I Am Kloot, The Boogaloo, London

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"Little strange, not being on a stage," quips Johnny Bramwell, I Am Kloot's dryly witty singer-guitarist, glancing across The Boogaloo pub in Highgate, north London, from the corner his band have colonised for the night. "Normally, I look like a god." That may be, but the beauty of this scuffed Mancunian three-piece lies in their warts-and-all humanity, which warms like whisky and packs a similar kick. On which note, a steamy but welcoming pub on a nippy night, with Shane MacGowan conked out at the back of the venue, might be the best place to see Kloot live. Up close and raw.

"Little strange, not being on a stage," quips Johnny Bramwell, I Am Kloot's dryly witty singer-guitarist, glancing across The Boogaloo pub in Highgate, north London, from the corner his band have colonised for the night. "Normally, I look like a god." That may be, but the beauty of this scuffed Mancunian three-piece lies in their warts-and-all humanity, which warms like whisky and packs a similar kick. On which note, a steamy but welcoming pub on a nippy night, with Shane MacGowan conked out at the back of the venue, might be the best place to see Kloot live. Up close and raw.

It's the first night of Kloot's four-date London pub tour to launch their third album, Gods and Monsters, a magnificently rich work that finds fresh veins for the lifeblood of the band's stirring songcraft. Since their debut album of 2001, Natural History, Kloot have been writing classic songs of everyday hope and frustration, offering biting wit, musical dynamism and often startlingly intimate lyrics where lesser bands might opt for cheap sentiment. Kloot's tender-tough tales of ordinary tragedy and hard-earned grace moments have been cruelly denied success so far, but they wipe the floor with the likes of Keane and Coldplay as musicians and songwriters. And as a live band, they're near-peerless.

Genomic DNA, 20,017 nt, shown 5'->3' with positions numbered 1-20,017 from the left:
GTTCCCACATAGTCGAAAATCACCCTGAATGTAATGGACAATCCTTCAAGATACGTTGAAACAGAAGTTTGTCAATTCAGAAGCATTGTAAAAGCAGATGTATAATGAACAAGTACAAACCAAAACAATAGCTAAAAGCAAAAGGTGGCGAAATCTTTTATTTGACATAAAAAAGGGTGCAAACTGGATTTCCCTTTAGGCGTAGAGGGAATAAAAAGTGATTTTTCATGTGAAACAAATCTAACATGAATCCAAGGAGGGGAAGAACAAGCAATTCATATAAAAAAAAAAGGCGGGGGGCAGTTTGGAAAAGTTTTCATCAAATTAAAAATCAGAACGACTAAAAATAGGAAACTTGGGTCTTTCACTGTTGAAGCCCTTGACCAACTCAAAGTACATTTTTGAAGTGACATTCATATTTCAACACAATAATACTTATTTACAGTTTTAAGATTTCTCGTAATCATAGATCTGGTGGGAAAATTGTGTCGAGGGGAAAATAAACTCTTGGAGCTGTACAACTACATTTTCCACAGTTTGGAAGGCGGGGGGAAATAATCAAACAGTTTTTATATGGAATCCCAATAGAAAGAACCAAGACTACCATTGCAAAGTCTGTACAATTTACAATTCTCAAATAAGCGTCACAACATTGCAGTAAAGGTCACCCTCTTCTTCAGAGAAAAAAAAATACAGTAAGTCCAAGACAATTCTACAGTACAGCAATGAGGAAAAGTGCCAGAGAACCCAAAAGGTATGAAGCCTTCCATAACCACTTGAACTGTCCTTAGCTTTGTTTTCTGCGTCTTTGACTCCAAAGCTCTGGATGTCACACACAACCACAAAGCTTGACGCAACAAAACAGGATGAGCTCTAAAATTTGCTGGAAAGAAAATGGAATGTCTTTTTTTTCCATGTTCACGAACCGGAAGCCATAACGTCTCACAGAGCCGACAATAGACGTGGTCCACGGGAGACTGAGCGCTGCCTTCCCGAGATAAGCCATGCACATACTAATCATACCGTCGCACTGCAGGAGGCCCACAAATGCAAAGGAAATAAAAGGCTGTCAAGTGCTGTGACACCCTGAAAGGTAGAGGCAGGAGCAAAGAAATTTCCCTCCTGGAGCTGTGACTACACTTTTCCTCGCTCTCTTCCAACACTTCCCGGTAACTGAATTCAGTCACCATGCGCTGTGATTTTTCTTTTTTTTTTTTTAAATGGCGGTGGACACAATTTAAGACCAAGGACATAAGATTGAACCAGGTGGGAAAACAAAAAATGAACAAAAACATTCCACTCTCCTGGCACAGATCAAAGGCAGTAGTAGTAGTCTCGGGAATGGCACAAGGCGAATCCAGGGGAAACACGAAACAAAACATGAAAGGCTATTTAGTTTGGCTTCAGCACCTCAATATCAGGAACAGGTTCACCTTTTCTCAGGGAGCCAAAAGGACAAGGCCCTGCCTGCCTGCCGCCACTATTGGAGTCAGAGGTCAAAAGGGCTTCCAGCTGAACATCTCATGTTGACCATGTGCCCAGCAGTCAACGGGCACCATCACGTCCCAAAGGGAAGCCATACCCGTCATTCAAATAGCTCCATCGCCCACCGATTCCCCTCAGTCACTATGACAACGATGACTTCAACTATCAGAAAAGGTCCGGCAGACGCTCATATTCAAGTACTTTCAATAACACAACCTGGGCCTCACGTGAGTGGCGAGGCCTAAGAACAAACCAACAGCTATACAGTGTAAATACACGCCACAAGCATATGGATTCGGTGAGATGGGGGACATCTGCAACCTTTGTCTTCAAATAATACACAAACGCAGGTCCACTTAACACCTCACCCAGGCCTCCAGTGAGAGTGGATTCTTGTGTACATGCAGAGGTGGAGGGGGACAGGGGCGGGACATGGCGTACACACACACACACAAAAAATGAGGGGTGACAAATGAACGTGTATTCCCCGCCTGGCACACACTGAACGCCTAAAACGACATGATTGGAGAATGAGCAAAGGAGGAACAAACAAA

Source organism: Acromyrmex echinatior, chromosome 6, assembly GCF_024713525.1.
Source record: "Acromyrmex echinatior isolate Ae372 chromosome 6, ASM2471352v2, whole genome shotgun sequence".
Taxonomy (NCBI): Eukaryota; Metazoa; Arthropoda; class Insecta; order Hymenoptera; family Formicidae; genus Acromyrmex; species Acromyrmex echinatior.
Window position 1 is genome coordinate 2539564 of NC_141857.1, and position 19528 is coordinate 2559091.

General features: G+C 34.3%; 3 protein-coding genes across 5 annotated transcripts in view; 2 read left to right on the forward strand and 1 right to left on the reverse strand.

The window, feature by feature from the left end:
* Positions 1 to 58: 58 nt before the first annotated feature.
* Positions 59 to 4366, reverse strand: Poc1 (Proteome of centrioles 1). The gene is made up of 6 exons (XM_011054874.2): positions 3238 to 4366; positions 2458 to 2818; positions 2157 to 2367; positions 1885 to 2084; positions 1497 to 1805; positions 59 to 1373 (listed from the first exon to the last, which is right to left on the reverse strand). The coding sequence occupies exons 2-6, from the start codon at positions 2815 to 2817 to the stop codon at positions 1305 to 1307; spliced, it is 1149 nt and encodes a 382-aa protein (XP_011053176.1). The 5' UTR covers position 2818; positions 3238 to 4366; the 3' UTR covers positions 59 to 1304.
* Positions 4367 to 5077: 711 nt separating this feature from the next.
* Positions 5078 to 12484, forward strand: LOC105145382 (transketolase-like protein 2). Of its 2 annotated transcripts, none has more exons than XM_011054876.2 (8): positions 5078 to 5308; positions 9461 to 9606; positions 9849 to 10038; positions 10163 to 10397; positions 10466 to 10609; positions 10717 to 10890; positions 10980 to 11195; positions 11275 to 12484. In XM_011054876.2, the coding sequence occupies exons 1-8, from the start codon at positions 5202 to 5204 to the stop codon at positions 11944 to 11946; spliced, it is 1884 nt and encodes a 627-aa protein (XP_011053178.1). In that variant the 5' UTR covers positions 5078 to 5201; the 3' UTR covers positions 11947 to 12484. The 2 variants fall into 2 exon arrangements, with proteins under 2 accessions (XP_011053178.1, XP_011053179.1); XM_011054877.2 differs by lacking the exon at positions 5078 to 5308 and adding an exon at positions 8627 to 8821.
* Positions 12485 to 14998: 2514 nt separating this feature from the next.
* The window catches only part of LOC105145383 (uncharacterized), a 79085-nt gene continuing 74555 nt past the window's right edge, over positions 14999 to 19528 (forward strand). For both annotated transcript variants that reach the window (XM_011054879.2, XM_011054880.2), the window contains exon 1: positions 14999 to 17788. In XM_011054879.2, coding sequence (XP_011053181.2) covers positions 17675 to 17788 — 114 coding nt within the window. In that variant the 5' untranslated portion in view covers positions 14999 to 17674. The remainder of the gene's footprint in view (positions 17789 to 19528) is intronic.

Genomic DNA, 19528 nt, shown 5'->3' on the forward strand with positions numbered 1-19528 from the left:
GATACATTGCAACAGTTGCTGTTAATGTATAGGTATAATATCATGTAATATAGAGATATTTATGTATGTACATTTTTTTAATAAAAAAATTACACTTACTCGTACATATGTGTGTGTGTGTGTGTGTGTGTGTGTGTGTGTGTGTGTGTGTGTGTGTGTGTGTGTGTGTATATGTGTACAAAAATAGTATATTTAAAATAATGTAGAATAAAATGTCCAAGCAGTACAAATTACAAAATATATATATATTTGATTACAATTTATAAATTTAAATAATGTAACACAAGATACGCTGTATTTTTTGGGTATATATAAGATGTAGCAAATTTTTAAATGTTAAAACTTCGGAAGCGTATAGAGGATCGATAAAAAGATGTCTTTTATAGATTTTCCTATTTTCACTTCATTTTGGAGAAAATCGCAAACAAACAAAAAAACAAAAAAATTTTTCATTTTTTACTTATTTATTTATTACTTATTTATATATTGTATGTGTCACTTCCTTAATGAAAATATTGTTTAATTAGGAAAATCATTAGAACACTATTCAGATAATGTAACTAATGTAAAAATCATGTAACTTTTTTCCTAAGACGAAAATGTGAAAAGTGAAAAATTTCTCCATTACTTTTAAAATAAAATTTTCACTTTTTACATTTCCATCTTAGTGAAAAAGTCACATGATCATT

After a well-received set at Glastonbury last year, over time, and some serious touring, you have to hope that Gods cracks it for them. There's tremendous warmth and energy in all their songs, and in the new tracks a melodious urgency that sees an impassioned Bramwell bouncing around on his stool and knocking his pint over with the excitement of it all. "No Direction Home" is a keen, hungry opener, hitting the ground running, while "Sand and Glue" lurches tipsily from a tremolo-laden, teetering opening, via a simple riff, to a furious gallop and a scalping guitar solo that almost knocks me off the stool I'm having to balance on to see the band.

For a three-piece, they whip up a hell of a sound. Each member brings great tension and texture to it, from Andy Hargreaves' brush-stroked, jazzy drums on the gorgeous closing-time ballad "Proof", to Andy Hargreaves' dextrous bass on the forthcoming single, the warmly lolloping "Over My Shoulder". As for Bramwell, his mix of sometimes fluently, delicately finger-picked, sometimes sandpaper-savage guitar-playing and full-throated vocal rasp seems capable of soothing the most weathered of souls even as it saves The Boogaloo the expense of stripping the pub's wallpaper this year.

There's great intricacy here and, between Bramwell's bittersweet lyrics and the band's ability to feel their way through every twist and turn of a song, the fuel of it all is its real, raggedy heart. It drives "Because" from a softly strummed opening to roof-scrapingly epic levels (more furious seat-wobbling). And, on a devastating new song called "The Stars Look Familiar", it sees Kloot packing about a hundred times more character, depth and feeling into a sonorous, battered acoustic-guitar solo alone than anything Keane or Athlete could send you to sleep with.

With songs like that and gigs like this, Kloot probably are, on their very human terms, verging on godlike.

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